[RSS] [Google]
 

homepage

contents

contact us

Library Philosophy and Practice 2009

Special Issue April 2009: Papers from the 3rd conference of the Student Association of Medical Library and Information Science of the Shahid Beheshti University of Medical Sciences and Health Services, Tehran, Iran, held in December 24 and 25, 2008.

ISSN 1522-0222

Third Wave Changes: The Role of Information and Communication Technology (ICT) in the Definition of Librarianship

Faezeh Sadat Tabatabaee Amiree
MA librarianship student
Shahid Chamran University of Ahvaz
Ahvaz, Iran

Bentolhodah Khabbazan
Librarianship specialist and Masoume University Library Supervisor

 

Introduction

A scientific revolution began in the 1950s, bringing what have been called "third wave changes." Science and information technology brought innovations and inventions with increasing speed. One of the fields affected by information technology is education, a field that had changed less than some like medicine. Third wave changes brought fast, current, cheap, and reliable tools to education.

Digital education has not only effected teaching and learning but has also had an influence on supporting services (Galusha 1997). That includes libraries and librarianship.

The definition of librarianship has changed and developed because of changing methods of library science and services. These changes have affected library users, bringing a new pattern to librarianship (Watson, 1992). The library is an essential component of an education system, and a lack of information sources will cause a decline in the quality of education (Mabawonku 2004). Designing quality digital education includes quality support services, because "libraries and information centers have a very important role in increasing the quality of digital education programs" (Sacchandand, 2002)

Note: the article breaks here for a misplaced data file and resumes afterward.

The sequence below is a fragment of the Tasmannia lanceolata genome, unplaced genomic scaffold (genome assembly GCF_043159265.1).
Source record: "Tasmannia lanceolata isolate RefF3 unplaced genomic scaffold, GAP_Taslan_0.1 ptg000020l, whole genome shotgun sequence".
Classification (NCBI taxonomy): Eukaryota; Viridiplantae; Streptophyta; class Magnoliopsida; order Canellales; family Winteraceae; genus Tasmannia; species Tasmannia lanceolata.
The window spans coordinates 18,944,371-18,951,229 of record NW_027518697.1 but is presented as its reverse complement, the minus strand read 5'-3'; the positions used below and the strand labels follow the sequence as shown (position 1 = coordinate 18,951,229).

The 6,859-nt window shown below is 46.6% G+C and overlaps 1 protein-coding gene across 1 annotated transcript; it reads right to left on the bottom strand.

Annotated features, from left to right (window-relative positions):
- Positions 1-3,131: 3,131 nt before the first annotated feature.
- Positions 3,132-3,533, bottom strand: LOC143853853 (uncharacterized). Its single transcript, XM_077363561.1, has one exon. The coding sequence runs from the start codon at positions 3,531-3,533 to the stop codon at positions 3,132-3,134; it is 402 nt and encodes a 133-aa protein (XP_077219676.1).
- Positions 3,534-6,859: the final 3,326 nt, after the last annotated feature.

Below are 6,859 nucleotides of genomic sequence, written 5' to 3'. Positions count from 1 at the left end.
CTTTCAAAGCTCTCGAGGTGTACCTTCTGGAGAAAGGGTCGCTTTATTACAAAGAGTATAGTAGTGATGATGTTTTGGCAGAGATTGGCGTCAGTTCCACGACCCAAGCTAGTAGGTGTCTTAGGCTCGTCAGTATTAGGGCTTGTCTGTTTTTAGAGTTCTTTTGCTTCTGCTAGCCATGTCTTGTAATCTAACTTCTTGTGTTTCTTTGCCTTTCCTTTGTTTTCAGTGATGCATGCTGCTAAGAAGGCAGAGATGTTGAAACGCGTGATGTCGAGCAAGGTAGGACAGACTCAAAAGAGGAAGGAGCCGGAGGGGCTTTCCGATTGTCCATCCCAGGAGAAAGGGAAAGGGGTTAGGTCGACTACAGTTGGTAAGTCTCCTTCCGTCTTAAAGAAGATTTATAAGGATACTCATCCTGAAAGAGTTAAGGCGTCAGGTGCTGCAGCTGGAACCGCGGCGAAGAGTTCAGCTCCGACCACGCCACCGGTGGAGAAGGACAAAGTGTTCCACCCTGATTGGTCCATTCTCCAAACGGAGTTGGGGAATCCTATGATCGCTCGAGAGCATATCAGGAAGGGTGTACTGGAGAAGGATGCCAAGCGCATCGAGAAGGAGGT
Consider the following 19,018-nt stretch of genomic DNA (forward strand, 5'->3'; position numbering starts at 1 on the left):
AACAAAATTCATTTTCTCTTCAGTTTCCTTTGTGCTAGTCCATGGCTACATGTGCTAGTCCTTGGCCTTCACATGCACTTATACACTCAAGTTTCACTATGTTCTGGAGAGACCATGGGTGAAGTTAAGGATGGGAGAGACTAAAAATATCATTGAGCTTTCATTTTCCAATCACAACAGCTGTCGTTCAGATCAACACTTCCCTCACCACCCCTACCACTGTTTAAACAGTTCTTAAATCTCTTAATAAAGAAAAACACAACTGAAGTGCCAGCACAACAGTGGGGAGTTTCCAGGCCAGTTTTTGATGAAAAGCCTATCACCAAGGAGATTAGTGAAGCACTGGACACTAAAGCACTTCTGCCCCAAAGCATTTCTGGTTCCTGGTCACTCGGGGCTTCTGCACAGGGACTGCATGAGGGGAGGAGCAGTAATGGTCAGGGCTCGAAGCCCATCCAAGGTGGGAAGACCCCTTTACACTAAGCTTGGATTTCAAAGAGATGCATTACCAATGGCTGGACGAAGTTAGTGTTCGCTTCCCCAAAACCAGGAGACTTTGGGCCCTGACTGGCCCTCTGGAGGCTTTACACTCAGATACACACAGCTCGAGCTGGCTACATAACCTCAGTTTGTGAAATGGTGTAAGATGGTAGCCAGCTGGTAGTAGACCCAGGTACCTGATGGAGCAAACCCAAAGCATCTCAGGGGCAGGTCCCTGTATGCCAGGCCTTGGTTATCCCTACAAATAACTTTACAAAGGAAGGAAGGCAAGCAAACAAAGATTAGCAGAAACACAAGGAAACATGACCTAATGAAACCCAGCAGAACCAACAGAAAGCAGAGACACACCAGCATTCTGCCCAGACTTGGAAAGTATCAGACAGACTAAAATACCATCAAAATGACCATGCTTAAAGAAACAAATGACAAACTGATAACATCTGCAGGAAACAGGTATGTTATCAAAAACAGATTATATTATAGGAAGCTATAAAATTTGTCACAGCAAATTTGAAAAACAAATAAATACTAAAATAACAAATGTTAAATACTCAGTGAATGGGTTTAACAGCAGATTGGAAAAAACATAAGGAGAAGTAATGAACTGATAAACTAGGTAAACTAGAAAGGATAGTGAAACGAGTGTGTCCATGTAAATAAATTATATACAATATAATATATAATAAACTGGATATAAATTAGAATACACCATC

In Iran more attention has been paid to developing digital education with less attention to support services.

The Role of Information and Communication Technology (ICT) in Defining the Purposes of Distance Education

The increasing need for education, limitations on access to information centers, economic problems, a lack of experienced experts, and the costs of education brought about the development of new delivery methods for instruction. There is a growing need for methods that are economical, high quality, and suitable for use by large populations. The meaning of "literacy" is being able to read and write, but as Alvin Toffler has said, in the 21st century, an illiterate is not one who cannot read or write but one who cannot teach or learn.

Rapid changes in ICT have made the world face this new meaning of illiteracy and examine education requirements. The need for widespread information and computer literacy call for new teaching methods. Digital education: remote or distance education delivered online, is a way of solving this problem. Remote education systems require technology that provides access to information and education without limits on time or place. In such an atmosphere anyone can learn according to their individual needs and abilities. Remote education systems attempt to:

  • increasing the quality of learning
  • reducing the time of attaining educational goals
  • increasing efficiency
  • increasing the independence of users and flexibility of education
  • reduction of costs without effecting quality
  • eliminating limitations on time and place (Kiani 2007 p:71)

Digital Education Benefits

Methods of presenting subjects

Learning and studying at any time, more subjects for students to choose from (Cantoni, Cellario, Porta, 2003. p. 338).

Communications between teacher and student and other students
  • No requirement for physical presentation of student or teacher.
  • Easy communication with several options
Management

Better options for supervision and control

Access to information sources

Access to digital libraries and web search with resources always available